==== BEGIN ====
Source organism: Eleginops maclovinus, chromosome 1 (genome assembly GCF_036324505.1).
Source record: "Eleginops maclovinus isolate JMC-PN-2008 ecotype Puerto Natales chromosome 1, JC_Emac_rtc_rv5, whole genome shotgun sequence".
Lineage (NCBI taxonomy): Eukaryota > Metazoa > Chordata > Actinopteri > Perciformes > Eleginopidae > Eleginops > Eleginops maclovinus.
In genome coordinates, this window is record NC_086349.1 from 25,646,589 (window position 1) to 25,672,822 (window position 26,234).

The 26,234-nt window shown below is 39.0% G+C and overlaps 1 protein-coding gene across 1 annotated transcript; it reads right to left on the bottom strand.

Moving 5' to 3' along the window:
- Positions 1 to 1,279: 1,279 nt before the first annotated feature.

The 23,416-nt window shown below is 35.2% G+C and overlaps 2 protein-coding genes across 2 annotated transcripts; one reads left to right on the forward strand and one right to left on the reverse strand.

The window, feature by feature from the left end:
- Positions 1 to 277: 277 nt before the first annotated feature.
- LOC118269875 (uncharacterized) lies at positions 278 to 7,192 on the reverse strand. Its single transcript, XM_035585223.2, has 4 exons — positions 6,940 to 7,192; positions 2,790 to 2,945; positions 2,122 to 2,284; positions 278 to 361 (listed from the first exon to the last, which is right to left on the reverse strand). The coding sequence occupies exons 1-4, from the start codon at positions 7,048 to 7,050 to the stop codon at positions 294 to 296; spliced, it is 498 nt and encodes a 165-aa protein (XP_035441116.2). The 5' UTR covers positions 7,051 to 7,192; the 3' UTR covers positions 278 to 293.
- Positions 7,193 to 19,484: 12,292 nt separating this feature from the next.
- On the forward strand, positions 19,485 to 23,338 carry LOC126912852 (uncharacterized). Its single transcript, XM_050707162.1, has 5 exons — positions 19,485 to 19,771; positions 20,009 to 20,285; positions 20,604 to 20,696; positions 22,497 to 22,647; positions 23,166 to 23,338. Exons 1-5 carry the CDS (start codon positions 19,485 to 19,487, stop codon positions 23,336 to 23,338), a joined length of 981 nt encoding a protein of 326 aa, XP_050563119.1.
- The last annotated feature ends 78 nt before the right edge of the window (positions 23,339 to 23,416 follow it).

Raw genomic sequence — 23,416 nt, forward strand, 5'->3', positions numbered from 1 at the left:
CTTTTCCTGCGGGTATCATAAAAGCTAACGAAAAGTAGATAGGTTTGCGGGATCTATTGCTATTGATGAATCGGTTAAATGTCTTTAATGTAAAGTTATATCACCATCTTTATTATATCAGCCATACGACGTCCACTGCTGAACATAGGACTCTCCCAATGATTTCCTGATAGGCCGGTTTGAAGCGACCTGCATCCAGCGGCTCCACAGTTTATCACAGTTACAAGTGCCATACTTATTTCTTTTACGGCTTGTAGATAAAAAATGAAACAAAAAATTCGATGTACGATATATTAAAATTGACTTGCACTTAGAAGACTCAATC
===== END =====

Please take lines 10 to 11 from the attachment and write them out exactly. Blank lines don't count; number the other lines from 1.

- Positions 1 to 277: 277 nt before the first annotated feature.
- LOC118269875 (uncharacterized) lies at positions 278 to 7,192 on the reverse strand. Its single transcript, XM_035585223.2, has 4 exons — positions 6,940 to 7,192; positions 2,790 to 2,945; positions 2,122 to 2,284; positions 278 to 361 (listed from the first exon to the last, which is right to left on the reverse strand). The coding sequence occupies exons 1-4, from the start codon at positions 7,048 to 7,050 to the stop codon at positions 294 to 296; spliced, it is 498 nt and encodes a 165-aa protein (XP_035441116.2). The 5' UTR covers positions 7,051 to 7,192; the 3' UTR covers positions 278 to 293.